Two baby boomers almost go bats

Baby boomers often have the luxury of time and sometimes of travel. That’s how Terry Riccardi of Queens, New York, and her sister found themselves on a cross-country driving trip before the pandemic brought almost all travel to a halt. During one stop, they got more than they expected.

My sister and I were in New Mexico on our cross-country trip. Looking at the tourist literature in the motel lobby, something caught my eye.

“Wanna see the bat cave at Carlsbad Caverns tomorrow?” I asked.

“Sure,” she said. “Let’s do it.”

Bats at sunset.

The following afternoon, we headed for the cave. But we didn’t get far.

“See over there?” I pointed. “Those people are holding hands, and whenever they move a little, they always stay in a big, perfect circle.”

My sister looked. “Yeah, that’s weird. Let’s go see what they’re doing.”

I’m not big on joining groups, but she pulled me along and we approached the ring. No one turned around or spoke to us, but the perimeter opened slightly to take our hands. We could now see that something large and black stood in the middle of the ring. We stared in total disbelief: a jet-black tarantula so large that it stood a good foot off the ground. That can’t be real!

Bats at Carlsbad Caverns

My usual reaction to danger is to flee, but despite our shock and fear, we became part of the silent group that moved as one. My sister and I shifted mindlessly when the others did. Time and place had no meaning; we were no longer aware of bright sunlight, heat, sky above us, the very ground we stood on. We were part of the larger whole, a human organism surrounding a horror that it always kept in its exact center. It never occurred to us that we could simply drop hands and walk away.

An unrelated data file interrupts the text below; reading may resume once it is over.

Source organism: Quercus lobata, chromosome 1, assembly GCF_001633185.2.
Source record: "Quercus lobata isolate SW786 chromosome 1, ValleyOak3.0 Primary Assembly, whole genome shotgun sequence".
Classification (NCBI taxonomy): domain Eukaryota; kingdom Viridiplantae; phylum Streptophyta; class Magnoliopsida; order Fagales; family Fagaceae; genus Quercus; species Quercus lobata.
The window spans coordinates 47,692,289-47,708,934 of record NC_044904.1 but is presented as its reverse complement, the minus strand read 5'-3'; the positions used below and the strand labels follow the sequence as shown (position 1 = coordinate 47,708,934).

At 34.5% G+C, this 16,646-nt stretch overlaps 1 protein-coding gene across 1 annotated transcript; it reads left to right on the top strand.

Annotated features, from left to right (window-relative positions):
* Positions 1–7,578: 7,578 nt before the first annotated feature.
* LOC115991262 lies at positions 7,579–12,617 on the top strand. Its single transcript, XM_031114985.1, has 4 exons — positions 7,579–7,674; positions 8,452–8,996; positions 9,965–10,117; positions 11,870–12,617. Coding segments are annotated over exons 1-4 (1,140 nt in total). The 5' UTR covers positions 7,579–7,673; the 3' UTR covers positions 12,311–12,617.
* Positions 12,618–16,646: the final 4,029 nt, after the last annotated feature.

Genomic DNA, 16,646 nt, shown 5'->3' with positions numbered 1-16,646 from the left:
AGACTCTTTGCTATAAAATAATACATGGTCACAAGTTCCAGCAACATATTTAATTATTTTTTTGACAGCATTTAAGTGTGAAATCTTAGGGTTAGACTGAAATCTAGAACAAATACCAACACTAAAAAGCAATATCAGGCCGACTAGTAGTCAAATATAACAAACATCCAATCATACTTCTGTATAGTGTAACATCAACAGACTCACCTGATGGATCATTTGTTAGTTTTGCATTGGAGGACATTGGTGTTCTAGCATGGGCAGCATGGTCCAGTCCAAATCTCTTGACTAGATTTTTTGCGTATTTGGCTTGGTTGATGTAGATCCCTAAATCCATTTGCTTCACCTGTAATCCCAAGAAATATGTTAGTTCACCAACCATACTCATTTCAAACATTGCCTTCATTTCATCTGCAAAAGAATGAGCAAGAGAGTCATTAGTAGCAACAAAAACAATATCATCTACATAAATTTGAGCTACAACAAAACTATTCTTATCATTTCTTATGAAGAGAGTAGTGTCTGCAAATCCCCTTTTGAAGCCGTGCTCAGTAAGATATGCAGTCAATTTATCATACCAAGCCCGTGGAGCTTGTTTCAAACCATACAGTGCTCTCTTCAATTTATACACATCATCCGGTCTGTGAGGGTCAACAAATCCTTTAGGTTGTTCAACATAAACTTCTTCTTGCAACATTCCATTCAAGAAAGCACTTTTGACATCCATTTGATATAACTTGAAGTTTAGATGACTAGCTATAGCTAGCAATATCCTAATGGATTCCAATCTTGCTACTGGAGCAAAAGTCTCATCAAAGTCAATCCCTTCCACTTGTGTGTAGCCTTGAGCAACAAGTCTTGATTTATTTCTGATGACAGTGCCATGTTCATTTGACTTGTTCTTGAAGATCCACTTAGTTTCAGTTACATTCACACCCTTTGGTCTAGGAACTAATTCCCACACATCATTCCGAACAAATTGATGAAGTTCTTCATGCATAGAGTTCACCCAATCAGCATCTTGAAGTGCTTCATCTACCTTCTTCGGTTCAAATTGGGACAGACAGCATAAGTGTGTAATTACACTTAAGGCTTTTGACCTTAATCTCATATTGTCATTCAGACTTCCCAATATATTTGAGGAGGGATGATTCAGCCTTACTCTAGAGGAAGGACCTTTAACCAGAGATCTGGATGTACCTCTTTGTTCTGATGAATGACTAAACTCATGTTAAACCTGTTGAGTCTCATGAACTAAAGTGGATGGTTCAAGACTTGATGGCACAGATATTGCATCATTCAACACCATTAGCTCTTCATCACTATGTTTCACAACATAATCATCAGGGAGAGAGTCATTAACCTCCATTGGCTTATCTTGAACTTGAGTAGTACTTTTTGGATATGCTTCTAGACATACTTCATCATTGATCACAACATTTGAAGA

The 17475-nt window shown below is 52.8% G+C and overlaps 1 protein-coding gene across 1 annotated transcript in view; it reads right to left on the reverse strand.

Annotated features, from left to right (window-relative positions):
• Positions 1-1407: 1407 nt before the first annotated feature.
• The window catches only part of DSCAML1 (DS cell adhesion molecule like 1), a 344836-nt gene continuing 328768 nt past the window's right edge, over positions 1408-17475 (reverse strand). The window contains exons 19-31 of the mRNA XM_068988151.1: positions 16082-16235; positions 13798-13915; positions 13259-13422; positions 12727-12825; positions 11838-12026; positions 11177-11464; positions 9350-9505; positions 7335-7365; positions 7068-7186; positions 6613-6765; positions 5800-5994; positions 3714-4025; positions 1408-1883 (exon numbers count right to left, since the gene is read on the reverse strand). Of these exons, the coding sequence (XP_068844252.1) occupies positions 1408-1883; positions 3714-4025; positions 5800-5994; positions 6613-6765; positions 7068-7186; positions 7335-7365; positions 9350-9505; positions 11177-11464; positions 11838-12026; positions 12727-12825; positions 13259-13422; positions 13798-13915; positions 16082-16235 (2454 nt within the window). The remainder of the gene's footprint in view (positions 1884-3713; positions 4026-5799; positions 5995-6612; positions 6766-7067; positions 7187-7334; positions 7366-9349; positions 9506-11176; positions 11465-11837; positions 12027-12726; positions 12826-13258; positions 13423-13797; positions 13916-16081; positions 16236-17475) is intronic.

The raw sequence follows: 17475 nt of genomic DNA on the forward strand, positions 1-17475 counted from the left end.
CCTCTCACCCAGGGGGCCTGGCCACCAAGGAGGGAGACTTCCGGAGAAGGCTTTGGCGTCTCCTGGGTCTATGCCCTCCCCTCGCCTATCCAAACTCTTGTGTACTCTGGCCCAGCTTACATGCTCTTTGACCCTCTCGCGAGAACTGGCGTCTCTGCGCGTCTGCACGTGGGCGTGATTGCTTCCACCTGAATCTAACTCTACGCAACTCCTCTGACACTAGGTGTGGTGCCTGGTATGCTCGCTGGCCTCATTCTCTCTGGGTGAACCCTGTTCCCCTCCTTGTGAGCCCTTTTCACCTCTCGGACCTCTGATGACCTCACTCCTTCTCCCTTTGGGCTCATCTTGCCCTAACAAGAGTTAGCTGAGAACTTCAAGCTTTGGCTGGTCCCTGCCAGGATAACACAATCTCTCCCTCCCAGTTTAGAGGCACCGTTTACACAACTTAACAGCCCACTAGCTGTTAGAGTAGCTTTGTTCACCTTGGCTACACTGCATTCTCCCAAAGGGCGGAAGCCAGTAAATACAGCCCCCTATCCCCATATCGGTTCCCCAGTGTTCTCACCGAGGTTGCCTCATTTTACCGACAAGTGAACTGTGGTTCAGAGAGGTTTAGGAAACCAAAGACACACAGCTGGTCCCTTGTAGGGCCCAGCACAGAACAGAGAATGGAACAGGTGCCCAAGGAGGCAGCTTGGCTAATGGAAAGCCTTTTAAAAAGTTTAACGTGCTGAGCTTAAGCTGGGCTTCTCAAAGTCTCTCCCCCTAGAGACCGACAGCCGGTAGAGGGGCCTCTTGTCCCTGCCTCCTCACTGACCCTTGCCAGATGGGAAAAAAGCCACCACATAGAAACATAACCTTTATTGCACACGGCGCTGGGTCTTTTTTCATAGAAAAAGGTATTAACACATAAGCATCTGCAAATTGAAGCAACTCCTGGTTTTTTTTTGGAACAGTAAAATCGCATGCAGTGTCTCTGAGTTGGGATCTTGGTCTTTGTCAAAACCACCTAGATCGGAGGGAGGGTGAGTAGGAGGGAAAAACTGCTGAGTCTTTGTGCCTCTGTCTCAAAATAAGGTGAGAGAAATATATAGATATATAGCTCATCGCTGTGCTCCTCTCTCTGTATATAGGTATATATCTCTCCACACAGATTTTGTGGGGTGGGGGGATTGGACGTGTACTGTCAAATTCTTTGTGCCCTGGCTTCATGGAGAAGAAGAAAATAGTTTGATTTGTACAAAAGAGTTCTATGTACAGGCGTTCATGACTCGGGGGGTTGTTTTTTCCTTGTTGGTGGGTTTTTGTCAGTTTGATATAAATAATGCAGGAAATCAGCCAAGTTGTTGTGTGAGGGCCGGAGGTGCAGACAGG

Keeping his eyes on the creature, the man holding my right hand quietly explained, “It can jump in any direction from a standstill. We don’t know which way it might go, so we move when it does. That way, no one is ever closer to it than anyone else.”

Instantly we understood why we had to maintain the perfect circle. Even as we realized this, the monstrous creature lifted one too-huge-to-be-believed leg. The black appendage was covered with what looked like thorns, but were simply giant hairs. The leg moved slightly to the right. The human ring immediately shifted slightly to the right.

Terry Riccardi

It was only when a large bird flew directly across my line of vision that the spell was broken. I tugged gently on my sister’s hand. She blinked, then returned to awareness of the outside world. Slowly, our sense of individuality returned. We loosened our clasp on the hands we’d been holding and backed away. As if we’d never been there, the circle closed, never wavering in its vigil.

In mutual silence, we walked slowly toward our car. “Well,” I said slowly, “I think that beats anything we’d see at the bat cave.”

“Yeah,” my sister said after another moment of silence.

We looked back at the human ring. It remained exactly as it had been before we joined it.

For all I know, it is still there.

5 Comments

  1. The detailed descriptions and emotions in this piece made me feel I was right there in that circle holding hands and witnessing an unimaginable horror.
    We might not be able to hold hands now, but I think this tale is a good metaphor for the current crowds gaining strength through numbers to confront a frightening reality.

  2. Kudos on a well-written story. Terry Riccardi’s tale transported me right to the scene; I felt I was a member of that human ring, moving with them as the tarantula moved. Wonderful!

  3. As usual your piece was excellent and engaged the reader immediately. Your topic was very unusual and hooked the reader. Many will find this particular piece very unique! Some readers will go BATTY over this. Keep up the great work!

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